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EXCLUSIVE: An Excerpt From Patricia Velasquez’s Autobiography ‘Straight Walk: A Supermodel’s Journey to Finding Her Truth’

EXCLUSIVE: An Excerpt From Patricia Velasquez's Autobiography 'Straight Walk: A Supermodel’s Journey to Finding Her Truth'

Patricia Velasquez is the star of the new Wolfe Video film “Liz in September,” and this is an exclusive edited excerpt from her 2015 autobiography “Straight Walk: A Supermodel’s Journey to Finding Her Truth.”

I learned from my mistakes over the years, overcame a lot of anguish, kicked down many doors, but ultimately it was my truth that set me free. My life feels authentic and unburdened now. My openness became my true joy and gave me a second chance to find peace, love, and real freedom, and it gave me the opportunity to spread it around to those I love.
People have asked me: Why now? Why keep my sexuality a secret from the public all those years and then suddenly feel the urge to tell the world? The fashion world, which is all about being fresh and unique and creative, was of course very open and accepting of the gay community even decades ago, but the irony of being an international beauty and symbol of femininity has never been lost on me. Once I started acting, I remained quiet to protect my craft. There was Celebrity Apprentice too, and we all know how much Donald Trump loves a pretty woman. Hollywood actors and actresses have a right to share to whatever extent they choose. They have to portray many different faces in a career, and sometimes that means not letting the public in on much about them, which is a challenge for superstars. I respect those who keep it to themselves and urge them to continue if they need to.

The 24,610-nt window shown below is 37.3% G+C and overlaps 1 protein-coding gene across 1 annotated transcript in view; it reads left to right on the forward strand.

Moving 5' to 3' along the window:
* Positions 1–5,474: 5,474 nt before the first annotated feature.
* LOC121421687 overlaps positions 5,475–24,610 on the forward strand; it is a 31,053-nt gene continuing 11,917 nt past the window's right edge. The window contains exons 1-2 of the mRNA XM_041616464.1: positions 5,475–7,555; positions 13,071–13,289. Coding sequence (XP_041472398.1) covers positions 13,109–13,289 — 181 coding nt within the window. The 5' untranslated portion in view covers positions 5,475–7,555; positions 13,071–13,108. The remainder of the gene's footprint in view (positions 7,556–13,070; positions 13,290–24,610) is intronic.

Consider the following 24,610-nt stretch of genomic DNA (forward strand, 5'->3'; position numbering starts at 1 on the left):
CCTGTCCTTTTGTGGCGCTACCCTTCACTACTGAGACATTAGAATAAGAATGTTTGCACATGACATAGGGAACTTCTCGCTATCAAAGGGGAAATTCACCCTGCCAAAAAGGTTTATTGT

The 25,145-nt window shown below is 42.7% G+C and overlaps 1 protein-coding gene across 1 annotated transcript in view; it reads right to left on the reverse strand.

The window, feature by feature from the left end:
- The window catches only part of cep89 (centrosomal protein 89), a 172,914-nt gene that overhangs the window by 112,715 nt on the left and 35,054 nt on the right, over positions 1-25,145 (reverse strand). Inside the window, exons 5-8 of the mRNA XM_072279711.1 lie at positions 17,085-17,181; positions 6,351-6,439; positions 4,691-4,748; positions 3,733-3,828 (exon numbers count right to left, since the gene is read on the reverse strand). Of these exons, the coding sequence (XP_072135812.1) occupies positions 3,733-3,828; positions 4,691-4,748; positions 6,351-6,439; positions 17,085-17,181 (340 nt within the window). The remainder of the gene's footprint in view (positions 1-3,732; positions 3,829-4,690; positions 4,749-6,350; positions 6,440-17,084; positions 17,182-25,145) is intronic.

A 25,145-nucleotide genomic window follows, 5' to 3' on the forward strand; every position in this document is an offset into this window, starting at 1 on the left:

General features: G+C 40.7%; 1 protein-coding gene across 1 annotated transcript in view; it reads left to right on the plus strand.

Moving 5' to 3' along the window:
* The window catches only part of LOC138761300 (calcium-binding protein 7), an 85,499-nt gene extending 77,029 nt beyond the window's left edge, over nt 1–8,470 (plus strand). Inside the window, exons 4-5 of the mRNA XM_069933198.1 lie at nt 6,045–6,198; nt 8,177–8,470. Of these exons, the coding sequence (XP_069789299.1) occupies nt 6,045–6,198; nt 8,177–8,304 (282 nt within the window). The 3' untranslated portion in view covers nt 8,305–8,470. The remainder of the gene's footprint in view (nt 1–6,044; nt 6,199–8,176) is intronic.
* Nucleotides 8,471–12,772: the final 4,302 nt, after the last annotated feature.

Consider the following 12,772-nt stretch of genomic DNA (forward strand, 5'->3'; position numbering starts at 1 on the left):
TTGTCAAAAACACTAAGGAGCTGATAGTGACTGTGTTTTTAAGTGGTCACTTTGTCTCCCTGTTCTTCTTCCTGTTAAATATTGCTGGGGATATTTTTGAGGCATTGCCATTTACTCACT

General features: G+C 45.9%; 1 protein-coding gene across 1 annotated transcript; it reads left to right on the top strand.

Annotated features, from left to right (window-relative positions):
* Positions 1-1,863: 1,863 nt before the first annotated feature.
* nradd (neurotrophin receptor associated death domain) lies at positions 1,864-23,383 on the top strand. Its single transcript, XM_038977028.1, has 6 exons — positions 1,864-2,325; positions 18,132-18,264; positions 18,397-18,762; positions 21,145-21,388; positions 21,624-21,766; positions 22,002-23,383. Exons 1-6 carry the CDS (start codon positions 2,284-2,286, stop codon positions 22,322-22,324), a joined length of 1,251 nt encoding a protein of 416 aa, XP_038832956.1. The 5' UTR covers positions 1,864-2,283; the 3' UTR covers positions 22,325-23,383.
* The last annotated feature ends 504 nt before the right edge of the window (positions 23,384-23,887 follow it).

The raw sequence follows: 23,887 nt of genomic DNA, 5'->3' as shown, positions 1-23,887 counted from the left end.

Revealing my secret to my inner circle unexpectedly changed something else within me. Before I came out, I used to hide my sexiness unless I was being paid to flaunt it. I felt ashamed of it and confused by it, maybe because I was living a lie. My sexy side was only for hire as a model. This notion made it feel ugly to me, and I worked hard to cover it up whenever possible. Looking back, it was an effort to prove to the other side of my world that I was, in fact, gay. But once I told the truth and had nothing to prove to anyone, I unleashed an ability to own my looks and own my beauty. Once I was honest about being gay, I was honest about enjoying being sexy. I was able to accept that everyone who was gay didn’t also have to maintain a masculine status, though at times there’s a big, butch dyke in me, not just a lipstick lesbian. Now we can embrace our feminine and masculine side, and that’s okay. Gay women are beautiful, so with nothing to prove to myself or anyone else, I felt free just to be. I love men for their ability to be honest with their desires.
Knowing that, now I allow myself to enjoy my femininity as well. Heels and skirts are no longer for work only. The truth gave me choice. The truth unlocked confidence.
It’s important to start a dialogue between women everywhere in every culture—gay or straight—that encourages them to be open and empowered. I urge women of all cultures, not just Latin ones: Be seen. Be heard . Speaking up heals not only the person doing the talking, but also the person doing the listening. I feel hiding secrets hurts, not helps, and that sometimes trying to shield other people from the pain of the truth is a huge disservice to them. Truth frees people to experience their journey and process. I want to at least start a dialogue about being Latina and gay. The tide is changing. It’s time to take action, specifically in the Latin communities, which have long avoided the topic.
There are many reasons I wrote this book, but primarily I wrote it for my daughter, Maya. I want Maya to be free to be who she wants to be and to live in a world free of prejudice and bias. If I can stand up and tell the world a secret I held for so long, and felt so much shame over for so many years, maybe that will give her the strength to live an honest, authentic life as well. I want my daughter to be truthful to her nature and to take pride in everything she does and is. It doesn’t matter if someone is standing up to say they’re gay or not; it boils down to being proud of whatever we do in our lives.

“Liz in September” debuts nationwide on 11/3 via Wolfe Video. Look for it on DVD at fine retailers everywhere and on VOD exclusively from Wolfe On Demand and Vimeo On Demand; the release expands on 12/1 across additional digital and VOD platforms including iTunes, Amazon and others.

Check out the trailer below:


This Article is related to: Features